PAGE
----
A Committee on Interchangeable Medicines to be Launched

The proposed scheme is based on a model already in place in more than 18 European countries. Drugs are categorised into certain groups based on the fact that they share common characteristics, such as the same active ingredient or clinical effect. It is proposed that a ‘Committee on Interchangeable Medicines’ will be set up, to establish criteria to determine the drugs that can be considered interchangeable.  A common reimbursement price for the groups of drugs considered interchangeable, will then be decided on.  This price will be based on the average or lowest price of all equivalents in the class.

The equivalents that cost the same or less than the set price will be refunded in full by the State to the pharmacist, in relation to medical card holders.  Patients who want the more expensive equivalents will have to pay the difference between the cost of those medicines and the lower reimbursed price.  Therefore, the State will pay only one price for drugs that are grouped within the same class. In relation to private payers, there will be an onus on the pharmacist to advise patients of cheaper alternative drugs.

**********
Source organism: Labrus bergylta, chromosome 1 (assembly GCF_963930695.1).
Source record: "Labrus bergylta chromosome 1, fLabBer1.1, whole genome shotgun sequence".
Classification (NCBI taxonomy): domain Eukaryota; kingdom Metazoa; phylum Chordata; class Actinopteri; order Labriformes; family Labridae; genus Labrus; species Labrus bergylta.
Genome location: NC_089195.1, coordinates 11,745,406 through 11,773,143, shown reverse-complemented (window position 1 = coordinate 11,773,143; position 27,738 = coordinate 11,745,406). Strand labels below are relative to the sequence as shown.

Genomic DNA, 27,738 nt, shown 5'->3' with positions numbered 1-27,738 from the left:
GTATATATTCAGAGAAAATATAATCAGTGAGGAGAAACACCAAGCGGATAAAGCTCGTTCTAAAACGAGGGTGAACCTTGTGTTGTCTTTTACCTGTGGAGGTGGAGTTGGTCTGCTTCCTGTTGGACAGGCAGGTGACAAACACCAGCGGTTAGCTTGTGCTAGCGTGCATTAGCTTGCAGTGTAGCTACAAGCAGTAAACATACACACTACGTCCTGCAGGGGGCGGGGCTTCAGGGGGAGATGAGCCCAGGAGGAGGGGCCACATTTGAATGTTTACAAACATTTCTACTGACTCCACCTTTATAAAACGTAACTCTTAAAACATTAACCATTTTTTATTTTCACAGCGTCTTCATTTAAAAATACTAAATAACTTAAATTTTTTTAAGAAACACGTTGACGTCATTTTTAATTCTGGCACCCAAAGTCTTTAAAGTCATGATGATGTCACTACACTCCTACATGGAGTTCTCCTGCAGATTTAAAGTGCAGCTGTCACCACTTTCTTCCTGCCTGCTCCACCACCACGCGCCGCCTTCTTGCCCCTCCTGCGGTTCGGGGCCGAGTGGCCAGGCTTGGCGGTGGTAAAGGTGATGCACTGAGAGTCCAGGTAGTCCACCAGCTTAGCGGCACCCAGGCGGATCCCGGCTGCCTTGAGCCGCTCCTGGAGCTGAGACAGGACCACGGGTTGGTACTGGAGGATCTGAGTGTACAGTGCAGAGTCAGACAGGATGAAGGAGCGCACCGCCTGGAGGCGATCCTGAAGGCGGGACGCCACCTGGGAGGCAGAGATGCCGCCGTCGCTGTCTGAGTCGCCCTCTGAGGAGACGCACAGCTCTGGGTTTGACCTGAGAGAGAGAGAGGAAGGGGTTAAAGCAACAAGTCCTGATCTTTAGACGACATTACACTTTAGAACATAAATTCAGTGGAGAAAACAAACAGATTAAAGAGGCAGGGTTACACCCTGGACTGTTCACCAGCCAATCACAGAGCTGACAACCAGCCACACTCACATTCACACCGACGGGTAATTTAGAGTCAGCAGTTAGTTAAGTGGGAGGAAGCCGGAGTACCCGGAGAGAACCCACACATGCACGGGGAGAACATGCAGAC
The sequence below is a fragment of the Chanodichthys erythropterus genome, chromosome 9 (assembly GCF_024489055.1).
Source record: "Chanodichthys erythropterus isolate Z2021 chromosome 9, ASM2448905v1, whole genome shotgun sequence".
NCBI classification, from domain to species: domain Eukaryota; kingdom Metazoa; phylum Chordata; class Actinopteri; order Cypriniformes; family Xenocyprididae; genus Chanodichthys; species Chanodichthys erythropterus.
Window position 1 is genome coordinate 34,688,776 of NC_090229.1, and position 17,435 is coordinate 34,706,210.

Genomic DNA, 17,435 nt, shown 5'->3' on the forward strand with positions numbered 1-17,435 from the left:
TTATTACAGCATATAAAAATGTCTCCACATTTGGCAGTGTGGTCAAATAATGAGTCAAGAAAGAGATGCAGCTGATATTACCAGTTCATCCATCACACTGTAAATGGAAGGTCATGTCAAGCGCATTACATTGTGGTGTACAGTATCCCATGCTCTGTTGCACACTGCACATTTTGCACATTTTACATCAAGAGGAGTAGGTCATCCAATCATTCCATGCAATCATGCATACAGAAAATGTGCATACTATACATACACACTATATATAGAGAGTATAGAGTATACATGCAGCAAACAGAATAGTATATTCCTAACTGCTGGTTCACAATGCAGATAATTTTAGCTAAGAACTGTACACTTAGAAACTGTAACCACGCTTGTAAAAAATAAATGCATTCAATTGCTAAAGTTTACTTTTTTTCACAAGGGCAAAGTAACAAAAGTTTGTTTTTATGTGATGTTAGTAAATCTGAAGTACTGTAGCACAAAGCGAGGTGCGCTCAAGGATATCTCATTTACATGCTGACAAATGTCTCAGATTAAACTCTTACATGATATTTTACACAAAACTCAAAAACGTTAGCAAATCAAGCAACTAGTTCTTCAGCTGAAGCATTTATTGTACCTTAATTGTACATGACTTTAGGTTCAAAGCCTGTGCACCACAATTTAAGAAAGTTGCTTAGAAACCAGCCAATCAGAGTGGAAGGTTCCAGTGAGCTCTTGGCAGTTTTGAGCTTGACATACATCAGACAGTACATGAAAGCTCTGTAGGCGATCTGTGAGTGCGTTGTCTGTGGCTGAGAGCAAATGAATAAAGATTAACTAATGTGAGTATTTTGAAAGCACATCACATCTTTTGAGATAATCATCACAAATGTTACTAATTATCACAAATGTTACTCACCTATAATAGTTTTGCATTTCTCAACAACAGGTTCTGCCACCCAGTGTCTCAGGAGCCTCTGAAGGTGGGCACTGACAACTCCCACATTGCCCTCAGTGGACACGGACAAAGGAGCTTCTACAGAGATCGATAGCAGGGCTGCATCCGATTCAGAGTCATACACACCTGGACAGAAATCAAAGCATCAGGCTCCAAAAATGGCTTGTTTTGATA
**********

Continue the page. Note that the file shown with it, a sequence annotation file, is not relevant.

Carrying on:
There is potential for criticism, in that the scheme may lead to drugs shortages, as pharmaceutical companies may be reluctant to continue marketing products that are not cost effective

The report states that certain drugs, such as drugs to treat cancer and epilepsy, will not be considered suitable for substitution for clinical reasons. It also provides for a system of control and oversight, involving a market review of all categorised groups of drugs, at least once a year.

Generic Pricing

To enable the reference pricing scheme to work effectively, it will be necessary to amend existing legislation, which presently requires that when a branded medicine is prescribed by a doctor, this must be the medicine that is dispensed by the pharmacy.2 The Report recommends allowing pharmacists to dispense a designated interchangeable medicine with the same quality and clinical efficacy, with the patient’s knowledge.

Consultation and Timeline